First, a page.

I am interested in literature and drama that reflects on the practices of space and place in early modern London, with a particular focus on almsgiving and commerce. I am currently working with an archive of sixteenth-century petitions and a corpus of plays that feature beggars. Begging was a performative and affective act and I am interested in the way that it raises questions of veracity, trust, obligation, duty and ‘neighbourliness’ in a changing economic, social and religious culture and how these issues are staged in drama of the same period. More broadly I am exploring post new-historicist ways of using an inter-disciplinary methodology to negotiate the relationship between historical records and imaginative representation of life in the city. In a separate but aligned interest, I am also working on sixteenth and seventeenth century double-entry book-keeping manuals as pedagogical texts which attempted to present an essentially practical applied technique as an art, and how authors variously fashioned themselves as scholars, practitioners and teachers within the commercial and pedagogical communities of early modern London. I am also at the early stages of a project considering jokes about numbers in early modern drama.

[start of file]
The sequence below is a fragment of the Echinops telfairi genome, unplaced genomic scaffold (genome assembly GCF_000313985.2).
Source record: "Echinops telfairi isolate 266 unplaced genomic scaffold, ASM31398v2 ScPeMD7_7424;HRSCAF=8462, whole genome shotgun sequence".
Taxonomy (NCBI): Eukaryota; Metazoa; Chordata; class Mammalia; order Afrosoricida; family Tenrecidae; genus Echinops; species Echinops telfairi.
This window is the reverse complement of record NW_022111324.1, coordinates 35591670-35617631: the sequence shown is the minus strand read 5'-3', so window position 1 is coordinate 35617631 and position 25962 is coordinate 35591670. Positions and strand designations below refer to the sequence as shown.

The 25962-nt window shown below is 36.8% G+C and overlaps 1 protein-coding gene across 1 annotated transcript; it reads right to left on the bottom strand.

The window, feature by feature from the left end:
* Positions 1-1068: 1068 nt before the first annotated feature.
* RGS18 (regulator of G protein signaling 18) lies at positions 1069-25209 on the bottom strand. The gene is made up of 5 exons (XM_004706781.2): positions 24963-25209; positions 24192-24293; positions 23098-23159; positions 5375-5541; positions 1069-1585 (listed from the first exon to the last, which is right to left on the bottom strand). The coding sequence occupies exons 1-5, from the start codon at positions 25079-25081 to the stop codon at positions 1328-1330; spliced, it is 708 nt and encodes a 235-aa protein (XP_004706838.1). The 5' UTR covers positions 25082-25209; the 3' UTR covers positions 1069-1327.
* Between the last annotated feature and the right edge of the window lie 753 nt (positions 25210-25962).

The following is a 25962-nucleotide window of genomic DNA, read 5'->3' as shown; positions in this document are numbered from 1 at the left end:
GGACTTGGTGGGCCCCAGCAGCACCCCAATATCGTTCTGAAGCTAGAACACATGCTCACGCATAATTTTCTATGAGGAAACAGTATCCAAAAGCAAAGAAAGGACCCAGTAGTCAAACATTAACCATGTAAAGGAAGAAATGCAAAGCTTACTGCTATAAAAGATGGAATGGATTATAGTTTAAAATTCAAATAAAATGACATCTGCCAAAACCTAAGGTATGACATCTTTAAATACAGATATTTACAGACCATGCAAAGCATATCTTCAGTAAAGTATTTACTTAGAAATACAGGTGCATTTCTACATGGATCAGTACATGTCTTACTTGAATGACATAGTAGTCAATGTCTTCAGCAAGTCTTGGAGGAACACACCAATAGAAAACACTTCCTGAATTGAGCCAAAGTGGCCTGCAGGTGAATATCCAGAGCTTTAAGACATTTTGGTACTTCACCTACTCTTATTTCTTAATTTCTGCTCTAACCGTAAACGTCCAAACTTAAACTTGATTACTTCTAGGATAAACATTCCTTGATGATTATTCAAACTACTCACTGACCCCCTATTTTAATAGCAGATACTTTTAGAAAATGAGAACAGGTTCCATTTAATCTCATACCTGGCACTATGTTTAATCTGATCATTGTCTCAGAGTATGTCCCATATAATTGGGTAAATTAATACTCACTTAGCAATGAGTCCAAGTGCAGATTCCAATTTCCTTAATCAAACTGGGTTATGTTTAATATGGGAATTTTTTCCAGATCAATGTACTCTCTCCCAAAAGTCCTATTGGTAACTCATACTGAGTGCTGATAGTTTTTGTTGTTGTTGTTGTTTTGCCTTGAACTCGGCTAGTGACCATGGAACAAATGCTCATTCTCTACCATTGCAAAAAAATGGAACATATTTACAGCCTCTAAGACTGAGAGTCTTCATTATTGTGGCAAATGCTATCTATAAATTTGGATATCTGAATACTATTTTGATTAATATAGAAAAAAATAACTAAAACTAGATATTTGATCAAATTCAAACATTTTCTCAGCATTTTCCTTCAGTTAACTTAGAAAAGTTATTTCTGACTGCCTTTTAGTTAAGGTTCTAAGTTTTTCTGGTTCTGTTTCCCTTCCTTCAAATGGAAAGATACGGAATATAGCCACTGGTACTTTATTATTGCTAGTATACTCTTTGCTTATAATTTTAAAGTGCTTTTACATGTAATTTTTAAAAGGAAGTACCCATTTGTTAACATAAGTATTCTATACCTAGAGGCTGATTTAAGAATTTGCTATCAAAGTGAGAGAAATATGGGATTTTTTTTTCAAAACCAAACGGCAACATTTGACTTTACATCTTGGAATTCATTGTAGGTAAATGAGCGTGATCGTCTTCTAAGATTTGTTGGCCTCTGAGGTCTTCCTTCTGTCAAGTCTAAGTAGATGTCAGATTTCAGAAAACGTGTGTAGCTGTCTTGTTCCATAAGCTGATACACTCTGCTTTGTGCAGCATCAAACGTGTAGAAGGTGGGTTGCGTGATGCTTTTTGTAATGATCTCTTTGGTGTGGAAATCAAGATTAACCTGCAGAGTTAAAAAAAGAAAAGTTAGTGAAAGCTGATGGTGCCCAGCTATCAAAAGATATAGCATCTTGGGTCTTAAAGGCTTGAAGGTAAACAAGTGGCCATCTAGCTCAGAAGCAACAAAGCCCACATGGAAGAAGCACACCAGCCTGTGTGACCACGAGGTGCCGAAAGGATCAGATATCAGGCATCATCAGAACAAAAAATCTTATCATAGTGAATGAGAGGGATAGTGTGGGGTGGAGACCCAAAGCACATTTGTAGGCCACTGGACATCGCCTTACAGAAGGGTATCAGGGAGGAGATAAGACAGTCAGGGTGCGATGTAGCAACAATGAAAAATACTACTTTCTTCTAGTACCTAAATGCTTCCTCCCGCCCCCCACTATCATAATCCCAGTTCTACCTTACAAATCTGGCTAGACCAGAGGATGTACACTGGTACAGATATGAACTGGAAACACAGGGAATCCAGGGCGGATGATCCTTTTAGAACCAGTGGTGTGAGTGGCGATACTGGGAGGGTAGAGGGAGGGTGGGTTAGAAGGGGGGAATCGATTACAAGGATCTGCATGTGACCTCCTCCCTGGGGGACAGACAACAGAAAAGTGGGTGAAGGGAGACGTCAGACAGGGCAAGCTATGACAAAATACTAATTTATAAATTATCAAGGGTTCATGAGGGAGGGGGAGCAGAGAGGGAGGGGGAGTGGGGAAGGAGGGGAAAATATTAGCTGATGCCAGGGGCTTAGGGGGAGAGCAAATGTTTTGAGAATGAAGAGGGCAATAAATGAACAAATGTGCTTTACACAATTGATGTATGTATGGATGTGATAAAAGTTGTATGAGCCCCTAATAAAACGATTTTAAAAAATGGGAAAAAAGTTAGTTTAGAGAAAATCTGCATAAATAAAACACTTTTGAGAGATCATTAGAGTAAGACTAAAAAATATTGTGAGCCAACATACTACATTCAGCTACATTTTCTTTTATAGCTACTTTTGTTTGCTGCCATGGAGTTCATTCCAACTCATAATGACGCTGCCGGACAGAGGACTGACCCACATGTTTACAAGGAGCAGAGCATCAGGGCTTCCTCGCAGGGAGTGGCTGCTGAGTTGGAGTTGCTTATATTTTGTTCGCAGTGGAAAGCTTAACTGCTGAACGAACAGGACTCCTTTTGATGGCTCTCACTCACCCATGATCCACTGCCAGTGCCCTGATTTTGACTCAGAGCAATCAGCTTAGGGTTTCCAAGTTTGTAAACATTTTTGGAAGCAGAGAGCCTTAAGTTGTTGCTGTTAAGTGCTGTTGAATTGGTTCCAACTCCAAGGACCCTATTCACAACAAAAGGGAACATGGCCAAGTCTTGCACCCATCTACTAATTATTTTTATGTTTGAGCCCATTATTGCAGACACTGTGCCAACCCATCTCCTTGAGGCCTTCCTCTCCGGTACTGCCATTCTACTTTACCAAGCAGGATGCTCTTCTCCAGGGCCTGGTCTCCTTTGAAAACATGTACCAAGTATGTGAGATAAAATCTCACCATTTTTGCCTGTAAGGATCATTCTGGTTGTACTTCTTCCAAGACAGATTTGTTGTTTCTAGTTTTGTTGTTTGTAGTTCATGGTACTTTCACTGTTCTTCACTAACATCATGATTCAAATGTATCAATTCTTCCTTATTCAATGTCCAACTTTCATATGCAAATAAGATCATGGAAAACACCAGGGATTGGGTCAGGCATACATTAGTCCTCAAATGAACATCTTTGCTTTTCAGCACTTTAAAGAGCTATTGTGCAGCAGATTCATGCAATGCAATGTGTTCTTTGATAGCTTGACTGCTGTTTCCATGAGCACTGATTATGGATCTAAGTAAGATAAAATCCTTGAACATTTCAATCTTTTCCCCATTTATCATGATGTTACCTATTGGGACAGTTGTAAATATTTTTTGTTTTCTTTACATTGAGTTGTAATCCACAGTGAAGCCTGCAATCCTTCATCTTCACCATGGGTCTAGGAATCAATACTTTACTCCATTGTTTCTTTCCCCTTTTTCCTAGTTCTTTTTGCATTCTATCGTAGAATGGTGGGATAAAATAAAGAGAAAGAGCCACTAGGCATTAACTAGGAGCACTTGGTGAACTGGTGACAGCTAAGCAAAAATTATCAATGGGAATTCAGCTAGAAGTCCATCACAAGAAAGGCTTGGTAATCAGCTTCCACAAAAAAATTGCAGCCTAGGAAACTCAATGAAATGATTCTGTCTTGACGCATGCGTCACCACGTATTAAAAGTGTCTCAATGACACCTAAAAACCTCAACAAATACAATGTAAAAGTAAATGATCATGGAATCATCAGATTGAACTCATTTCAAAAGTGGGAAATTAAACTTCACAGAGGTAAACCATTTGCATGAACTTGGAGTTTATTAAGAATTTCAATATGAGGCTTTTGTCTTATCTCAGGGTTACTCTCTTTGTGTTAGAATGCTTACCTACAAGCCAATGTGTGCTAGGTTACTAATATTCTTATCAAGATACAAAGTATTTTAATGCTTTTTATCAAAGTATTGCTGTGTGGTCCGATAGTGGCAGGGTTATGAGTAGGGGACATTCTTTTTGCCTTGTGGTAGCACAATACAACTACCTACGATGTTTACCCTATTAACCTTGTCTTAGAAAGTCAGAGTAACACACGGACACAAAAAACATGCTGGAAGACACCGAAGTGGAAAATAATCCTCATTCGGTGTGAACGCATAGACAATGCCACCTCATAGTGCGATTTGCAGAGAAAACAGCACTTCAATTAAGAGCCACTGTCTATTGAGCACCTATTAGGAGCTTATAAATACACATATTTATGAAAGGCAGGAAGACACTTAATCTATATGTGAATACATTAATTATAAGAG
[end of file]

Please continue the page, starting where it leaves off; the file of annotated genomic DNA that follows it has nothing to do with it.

Rebecca Tomlin is a Research Associate on the ERC-funded project Crossroads of Knowledge in Early Modern England: the Place of Literature co-hosted by CRASSH and the Faculty of English.
Rebecca recently completed her Ph.D. in English Literature at Birkbeck College, University of London, supervised by Dr Adam Smyth and Professor Susan Wiseman. Her AHRC-funded doctoral research took an inter-disciplinary approach to explore ways in which early modern Londoners used narratives presented on stage and in church to think about the rapidly changing nature of their city, with a particular emphasis on commerce and charity.
Her first undergraduate degree was in Economics and Politics (Manchester University). Prior to resuming her studies, Rebecca practiced as a Chartered Accountant for a number of years.
Crossroads of Knowledge, Researcher